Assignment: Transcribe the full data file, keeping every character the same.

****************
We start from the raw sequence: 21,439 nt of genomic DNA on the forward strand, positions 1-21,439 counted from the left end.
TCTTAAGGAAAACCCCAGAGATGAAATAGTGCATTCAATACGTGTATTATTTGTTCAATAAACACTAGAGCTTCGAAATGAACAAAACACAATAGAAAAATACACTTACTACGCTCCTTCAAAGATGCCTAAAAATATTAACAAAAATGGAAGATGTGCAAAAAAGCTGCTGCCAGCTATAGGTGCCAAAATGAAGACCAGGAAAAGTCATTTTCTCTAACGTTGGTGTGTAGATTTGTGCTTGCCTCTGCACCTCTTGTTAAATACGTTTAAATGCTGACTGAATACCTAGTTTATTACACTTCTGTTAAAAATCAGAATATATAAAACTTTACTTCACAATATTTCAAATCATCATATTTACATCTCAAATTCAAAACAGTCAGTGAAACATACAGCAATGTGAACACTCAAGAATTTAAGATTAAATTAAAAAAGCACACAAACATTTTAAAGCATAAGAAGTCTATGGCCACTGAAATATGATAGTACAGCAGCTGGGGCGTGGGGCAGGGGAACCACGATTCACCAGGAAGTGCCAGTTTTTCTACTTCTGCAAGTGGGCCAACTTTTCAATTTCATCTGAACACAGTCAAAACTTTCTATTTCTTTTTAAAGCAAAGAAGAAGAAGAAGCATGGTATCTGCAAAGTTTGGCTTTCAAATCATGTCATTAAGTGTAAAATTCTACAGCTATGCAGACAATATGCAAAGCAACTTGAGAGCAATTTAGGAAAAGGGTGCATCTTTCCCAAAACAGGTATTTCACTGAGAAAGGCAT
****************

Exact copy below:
We start from the raw sequence: 21,439 nt of genomic DNA on the forward strand, positions 1-21,439 counted from the left end.
TCTTAAGGAAAACCCCAGAGATGAAATAGTGCATTCAATACGTGTATTATTTGTTCAATAAACACTAGAGCTTCGAAATGAACAAAACACAATAGAAAAATACACTTACTACGCTCCTTCAAAGATGCCTAAAAATATTAACAAAAATGGAAGATGTGCAAAAAAGCTGCTGCCAGCTATAGGTGCCAAAATGAAGACCAGGAAAAGTCATTTTCTCTAACGTTGGTGTGTAGATTTGTGCTTGCCTCTGCACCTCTTGTTAAATACGTTTAAATGCTGACTGAATACCTAGTTTATTACACTTCTGTTAAAAATCAGAATATATAAAACTTTACTTCACAATATTTCAAATCATCATATTTACATCTCAAATTCAAAACAGTCAGTGAAACATACAGCAATGTGAACACTCAAGAATTTAAGATTAAATTAAAAAAGCACACAAACATTTTAAAGCATAAGAAGTCTATGGCCACTGAAATATGATAGTACAGCAGCTGGGGCGTGGGGCAGGGGAACCACGATTCACCAGGAAGTGCCAGTTTTTCTACTTCTGCAAGTGGGCCAACTTTTCAATTTCATCTGAACACAGTCAAAACTTTCTATTTCTTTTTAAAGCAAAGAAGAAGAAGAAGCATGGTATCTGCAAAGTTTGGCTTTCAAATCATGTCATTAAGTGTAAAATTCTACAGCTATGCAGACAATATGCAAAGCAACTTGAGAGCAATTTAGGAAAAGGGTGCATCTTTCCCAAAACAGGTATTTCACTGAGAAAGGCAT